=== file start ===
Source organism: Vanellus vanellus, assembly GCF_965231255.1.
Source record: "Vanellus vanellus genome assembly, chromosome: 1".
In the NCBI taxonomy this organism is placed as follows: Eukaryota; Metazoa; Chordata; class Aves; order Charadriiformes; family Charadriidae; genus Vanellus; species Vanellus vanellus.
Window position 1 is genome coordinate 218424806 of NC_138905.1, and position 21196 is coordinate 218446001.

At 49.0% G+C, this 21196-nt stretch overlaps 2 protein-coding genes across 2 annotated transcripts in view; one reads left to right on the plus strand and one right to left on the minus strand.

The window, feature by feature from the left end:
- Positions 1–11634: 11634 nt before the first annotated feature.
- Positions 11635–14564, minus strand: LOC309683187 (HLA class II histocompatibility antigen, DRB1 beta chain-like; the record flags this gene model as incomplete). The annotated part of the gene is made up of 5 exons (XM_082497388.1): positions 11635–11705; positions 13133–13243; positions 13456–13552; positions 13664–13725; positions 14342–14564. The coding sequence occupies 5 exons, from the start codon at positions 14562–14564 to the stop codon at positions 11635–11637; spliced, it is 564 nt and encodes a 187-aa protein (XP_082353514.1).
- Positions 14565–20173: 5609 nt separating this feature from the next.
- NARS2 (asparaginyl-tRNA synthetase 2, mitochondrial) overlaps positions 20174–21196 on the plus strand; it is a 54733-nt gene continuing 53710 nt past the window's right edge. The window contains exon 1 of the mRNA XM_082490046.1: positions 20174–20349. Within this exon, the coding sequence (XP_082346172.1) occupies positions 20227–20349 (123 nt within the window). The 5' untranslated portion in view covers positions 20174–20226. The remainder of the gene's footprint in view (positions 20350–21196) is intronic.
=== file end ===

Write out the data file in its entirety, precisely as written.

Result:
Source organism: Vanellus vanellus, assembly GCF_965231255.1.
Source record: "Vanellus vanellus genome assembly, chromosome: 1".
In the NCBI taxonomy this organism is placed as follows: Eukaryota; Metazoa; Chordata; class Aves; order Charadriiformes; family Charadriidae; genus Vanellus; species Vanellus vanellus.
Window position 1 is genome coordinate 218424806 of NC_138905.1, and position 21196 is coordinate 218446001.

At 49.0% G+C, this 21196-nt stretch overlaps 2 protein-coding genes across 2 annotated transcripts in view; one reads left to right on the plus strand and one right to left on the minus strand.

The window, feature by feature from the left end:
- Positions 1–11634: 11634 nt before the first annotated feature.
- Positions 11635–14564, minus strand: LOC309683187 (HLA class II histocompatibility antigen, DRB1 beta chain-like; the record flags this gene model as incomplete). The annotated part of the gene is made up of 5 exons (XM_082497388.1): positions 11635–11705; positions 13133–13243; positions 13456–13552; positions 13664–13725; positions 14342–14564. The coding sequence occupies 5 exons, from the start codon at positions 14562–14564 to the stop codon at positions 11635–11637; spliced, it is 564 nt and encodes a 187-aa protein (XP_082353514.1).
- Positions 14565–20173: 5609 nt separating this feature from the next.
- NARS2 (asparaginyl-tRNA synthetase 2, mitochondrial) overlaps positions 20174–21196 on the plus strand; it is a 54733-nt gene continuing 53710 nt past the window's right edge. The window contains exon 1 of the mRNA XM_082490046.1: positions 20174–20349. Within this exon, the coding sequence (XP_082346172.1) occupies positions 20227–20349 (123 nt within the window). The 5' untranslated portion in view covers positions 20174–20226. The remainder of the gene's footprint in view (positions 20350–21196) is intronic.